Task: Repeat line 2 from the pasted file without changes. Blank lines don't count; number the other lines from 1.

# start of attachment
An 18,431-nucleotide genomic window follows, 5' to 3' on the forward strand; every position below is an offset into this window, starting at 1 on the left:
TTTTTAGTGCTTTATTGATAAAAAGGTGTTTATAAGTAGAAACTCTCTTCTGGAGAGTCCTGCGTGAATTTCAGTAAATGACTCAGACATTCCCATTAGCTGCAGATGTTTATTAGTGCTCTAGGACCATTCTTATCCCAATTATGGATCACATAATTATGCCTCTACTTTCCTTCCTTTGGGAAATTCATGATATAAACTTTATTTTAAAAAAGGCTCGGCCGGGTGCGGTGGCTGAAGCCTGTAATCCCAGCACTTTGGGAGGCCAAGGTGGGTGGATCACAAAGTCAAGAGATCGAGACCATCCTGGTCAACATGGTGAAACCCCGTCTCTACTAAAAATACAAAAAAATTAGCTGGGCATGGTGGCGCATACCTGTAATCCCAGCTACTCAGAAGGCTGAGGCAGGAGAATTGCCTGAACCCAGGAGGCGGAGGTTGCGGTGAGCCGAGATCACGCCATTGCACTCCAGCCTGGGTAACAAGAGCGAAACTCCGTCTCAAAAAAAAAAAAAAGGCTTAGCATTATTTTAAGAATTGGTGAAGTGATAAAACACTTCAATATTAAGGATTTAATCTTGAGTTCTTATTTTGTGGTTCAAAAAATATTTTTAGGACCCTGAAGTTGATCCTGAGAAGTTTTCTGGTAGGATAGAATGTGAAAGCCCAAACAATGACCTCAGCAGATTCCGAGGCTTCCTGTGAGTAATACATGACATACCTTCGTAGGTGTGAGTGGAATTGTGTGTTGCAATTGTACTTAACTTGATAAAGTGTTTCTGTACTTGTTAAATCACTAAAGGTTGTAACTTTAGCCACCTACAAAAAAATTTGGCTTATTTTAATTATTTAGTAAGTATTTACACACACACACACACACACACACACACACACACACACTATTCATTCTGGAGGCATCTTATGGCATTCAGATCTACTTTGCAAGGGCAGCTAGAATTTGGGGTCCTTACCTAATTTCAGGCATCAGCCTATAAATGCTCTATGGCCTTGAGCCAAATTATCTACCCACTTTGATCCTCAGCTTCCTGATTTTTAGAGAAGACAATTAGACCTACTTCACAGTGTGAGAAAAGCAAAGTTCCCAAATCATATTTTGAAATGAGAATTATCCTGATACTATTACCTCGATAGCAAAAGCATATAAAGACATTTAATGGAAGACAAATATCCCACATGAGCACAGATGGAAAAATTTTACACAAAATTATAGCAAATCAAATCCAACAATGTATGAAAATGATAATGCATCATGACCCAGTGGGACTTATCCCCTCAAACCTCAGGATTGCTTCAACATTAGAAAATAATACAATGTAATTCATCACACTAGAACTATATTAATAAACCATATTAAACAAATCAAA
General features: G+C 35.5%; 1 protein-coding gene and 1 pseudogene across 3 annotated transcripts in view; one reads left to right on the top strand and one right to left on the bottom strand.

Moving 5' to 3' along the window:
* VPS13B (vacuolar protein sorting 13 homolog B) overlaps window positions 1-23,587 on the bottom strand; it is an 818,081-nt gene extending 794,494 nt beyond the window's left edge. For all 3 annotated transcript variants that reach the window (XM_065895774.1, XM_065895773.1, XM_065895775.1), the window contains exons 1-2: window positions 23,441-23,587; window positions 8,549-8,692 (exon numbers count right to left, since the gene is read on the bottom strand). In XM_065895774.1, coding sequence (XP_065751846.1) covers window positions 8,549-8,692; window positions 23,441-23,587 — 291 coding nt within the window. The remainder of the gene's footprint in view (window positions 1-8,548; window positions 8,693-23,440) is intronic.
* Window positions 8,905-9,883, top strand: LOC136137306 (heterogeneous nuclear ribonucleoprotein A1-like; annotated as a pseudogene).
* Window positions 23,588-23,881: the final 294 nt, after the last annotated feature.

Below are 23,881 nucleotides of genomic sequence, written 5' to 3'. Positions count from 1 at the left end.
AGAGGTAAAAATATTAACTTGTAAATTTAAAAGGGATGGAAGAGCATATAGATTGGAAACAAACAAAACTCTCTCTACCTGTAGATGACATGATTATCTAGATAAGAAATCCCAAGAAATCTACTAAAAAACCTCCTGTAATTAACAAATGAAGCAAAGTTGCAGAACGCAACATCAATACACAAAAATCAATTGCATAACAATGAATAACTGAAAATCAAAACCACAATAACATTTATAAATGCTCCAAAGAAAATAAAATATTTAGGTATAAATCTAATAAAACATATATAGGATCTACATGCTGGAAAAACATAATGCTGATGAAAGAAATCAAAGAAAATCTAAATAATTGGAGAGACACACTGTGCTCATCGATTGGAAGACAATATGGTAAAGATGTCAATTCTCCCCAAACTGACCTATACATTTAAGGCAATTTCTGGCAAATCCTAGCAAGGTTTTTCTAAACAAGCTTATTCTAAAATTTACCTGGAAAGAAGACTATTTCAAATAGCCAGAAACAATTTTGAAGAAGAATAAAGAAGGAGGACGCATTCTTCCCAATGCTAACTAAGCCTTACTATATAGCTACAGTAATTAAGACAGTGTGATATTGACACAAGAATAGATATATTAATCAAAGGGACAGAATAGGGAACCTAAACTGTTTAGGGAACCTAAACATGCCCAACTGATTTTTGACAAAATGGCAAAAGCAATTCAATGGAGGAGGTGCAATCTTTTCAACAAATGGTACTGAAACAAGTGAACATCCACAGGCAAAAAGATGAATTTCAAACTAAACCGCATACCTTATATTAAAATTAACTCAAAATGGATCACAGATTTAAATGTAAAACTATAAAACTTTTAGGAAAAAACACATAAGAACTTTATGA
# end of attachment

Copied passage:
TTTTTAGTGCTTTATTGATAAAAAGGTGTTTATAAGTAGAAACTCTCTTCTGGAGAGTCCTGCGTGAATTTCAGTAAATGACTCAGACATTCCCATTAGCTGCAGATGTTTATTAGTGCTCTAGGACCATTCTTATCCCAATTATGGATCACATAATTATGCCTCTACTTTCCTTCCTTTGGGAAATTCATGATATAAACTTTATTTTAAAAAAGGCTCGGCCGGGTGCGGTGGCTGAAGCCTGTAATCCCAGCACTTTGGGAGGCCAAGGTGGGTGGATCACAAAGTCAAGAGATCGAGACCATCCTGGTCAACATGGTGAAACCCCGTCTCTACTAAAAATACAAAAAAATTAGCTGGGCATGGTGGCGCATACCTGTAATCCCAGCTACTCAGAAGGCTGAGGCAGGAGAATTGCCTGAACCCAGGAGGCGGAGGTTGCGGTGAGCCGAGATCACGCCATTGCACTCCAGCCTGGGTAACAAGAGCGAAACTCCGTCTCAAAAAAAAAAAAAAGGCTTAGCATTATTTTAAGAATTGGTGAAGTGATAAAACACTTCAATATTAAGGATTTAATCTTGAGTTCTTATTTTGTGGTTCAAAAAATATTTTTAGGACCCTGAAGTTGATCCTGAGAAGTTTTCTGGTAGGATAGAATGTGAAAGCCCAAACAATGACCTCAGCAGATTCCGAGGCTTCCTGTGAGTAATACATGACATACCTTCGTAGGTGTGAGTGGAATTGTGTGTTGCAATTGTACTTAACTTGATAAAGTGTTTCTGTACTTGTTAAATCACTAAAGGTTGTAACTTTAGCCACCTACAAAAAAATTTGGCTTATTTTAATTATTTAGTAAGTATTTACACACACACACACACACACACACACACACACACACACTATTCATTCTGGAGGCATCTTATGGCATTCAGATCTACTTTGCAAGGGCAGCTAGAATTTGGGGTCCTTACCTAATTTCAGGCATCAGCCTATAAATGCTCTATGGCCTTGAGCCAAATTATCTACCCACTTTGATCCTCAGCTTCCTGATTTTTAGAGAAGACAATTAGACCTACTTCACAGTGTGAGAAAAGCAAAGTTCCCAAATCATATTTTGAAATGAGAATTATCCTGATACTATTACCTCGATAGCAAAAGCATATAAAGACATTTAATGGAAGACAAATATCCCACATGAGCACAGATGGAAAAATTTTACACAAAATTATAGCAAATCAAATCCAACAATGTATGAAAATGATAATGCATCATGACCCAGTGGGACTTATCCCCTCAAACCTCAGGATTGCTTCAACATTAGAAAATAATACAATGTAATTCATCACACTAGAACTATATTAATAAACCATATTAAACAAATCAAA